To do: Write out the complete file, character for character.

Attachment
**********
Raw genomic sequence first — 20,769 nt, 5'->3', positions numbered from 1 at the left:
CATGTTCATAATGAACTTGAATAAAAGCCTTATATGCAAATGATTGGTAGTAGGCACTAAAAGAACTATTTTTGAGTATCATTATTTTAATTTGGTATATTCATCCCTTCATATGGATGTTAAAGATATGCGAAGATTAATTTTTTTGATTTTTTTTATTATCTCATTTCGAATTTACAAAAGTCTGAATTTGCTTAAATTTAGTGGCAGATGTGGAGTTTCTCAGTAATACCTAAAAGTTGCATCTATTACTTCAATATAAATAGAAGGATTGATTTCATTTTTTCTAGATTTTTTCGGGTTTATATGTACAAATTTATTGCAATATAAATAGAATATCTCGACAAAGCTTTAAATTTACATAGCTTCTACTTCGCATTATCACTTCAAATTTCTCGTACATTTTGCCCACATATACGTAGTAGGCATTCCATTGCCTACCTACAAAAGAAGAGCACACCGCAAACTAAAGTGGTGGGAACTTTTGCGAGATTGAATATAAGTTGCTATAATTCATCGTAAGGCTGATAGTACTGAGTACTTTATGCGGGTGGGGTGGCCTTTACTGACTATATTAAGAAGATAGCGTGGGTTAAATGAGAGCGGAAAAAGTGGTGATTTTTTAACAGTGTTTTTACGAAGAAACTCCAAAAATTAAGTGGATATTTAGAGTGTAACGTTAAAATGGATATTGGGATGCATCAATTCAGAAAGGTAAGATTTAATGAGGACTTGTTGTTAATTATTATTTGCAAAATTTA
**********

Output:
Raw genomic sequence first — 20,769 nt, 5'->3', positions numbered from 1 at the left:
CATGTTCATAATGAACTTGAATAAAAGCCTTATATGCAAATGATTGGTAGTAGGCACTAAAAGAACTATTTTTGAGTATCATTATTTTAATTTGGTATATTCATCCCTTCATATGGATGTTAAAGATATGCGAAGATTAATTTTTTTGATTTTTTTTATTATCTCATTTCGAATTTACAAAAGTCTGAATTTGCTTAAATTTAGTGGCAGATGTGGAGTTTCTCAGTAATACCTAAAAGTTGCATCTATTACTTCAATATAAATAGAAGGATTGATTTCATTTTTTCTAGATTTTTTCGGGTTTATATGTACAAATTTATTGCAATATAAATAGAATATCTCGACAAAGCTTTAAATTTACATAGCTTCTACTTCGCATTATCACTTCAAATTTCTCGTACATTTTGCCCACATATACGTAGTAGGCATTCCATTGCCTACCTACAAAAGAAGAGCACACCGCAAACTAAAGTGGTGGGAACTTTTGCGAGATTGAATATAAGTTGCTATAATTCATCGTAAGGCTGATAGTACTGAGTACTTTATGCGGGTGGGGTGGCCTTTACTGACTATATTAAGAAGATAGCGTGGGTTAAATGAGAGCGGAAAAAGTGGTGATTTTTTAACAGTGTTTTTACGAAGAAACTCCAAAAATTAAGTGGATATTTAGAGTGTAACGTTAAAATGGATATTGGGATGCATCAATTCAGAAAGGTAAGATTTAATGAGGACTTGTTGTTAATTATTATTTGCAAAATTTA